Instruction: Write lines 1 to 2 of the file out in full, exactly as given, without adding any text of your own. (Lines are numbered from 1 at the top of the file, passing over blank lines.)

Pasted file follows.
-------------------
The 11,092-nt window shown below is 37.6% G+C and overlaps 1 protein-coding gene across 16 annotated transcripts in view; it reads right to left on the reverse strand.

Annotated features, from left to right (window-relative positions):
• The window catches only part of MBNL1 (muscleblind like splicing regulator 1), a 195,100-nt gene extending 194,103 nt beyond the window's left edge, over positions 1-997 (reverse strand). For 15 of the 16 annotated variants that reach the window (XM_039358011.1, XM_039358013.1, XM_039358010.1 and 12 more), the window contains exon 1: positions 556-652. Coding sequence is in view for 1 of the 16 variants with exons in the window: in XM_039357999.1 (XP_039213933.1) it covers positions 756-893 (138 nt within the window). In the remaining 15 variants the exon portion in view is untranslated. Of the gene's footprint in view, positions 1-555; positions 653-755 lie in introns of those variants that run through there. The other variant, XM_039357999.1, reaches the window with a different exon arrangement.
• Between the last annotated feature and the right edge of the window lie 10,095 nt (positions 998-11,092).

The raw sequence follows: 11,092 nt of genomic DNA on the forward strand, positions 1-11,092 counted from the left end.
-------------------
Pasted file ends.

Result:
The 11,092-nt window shown below is 37.6% G+C and overlaps 1 protein-coding gene across 16 annotated transcripts in view; it reads right to left on the reverse strand.

Annotated features, from left to right (window-relative positions):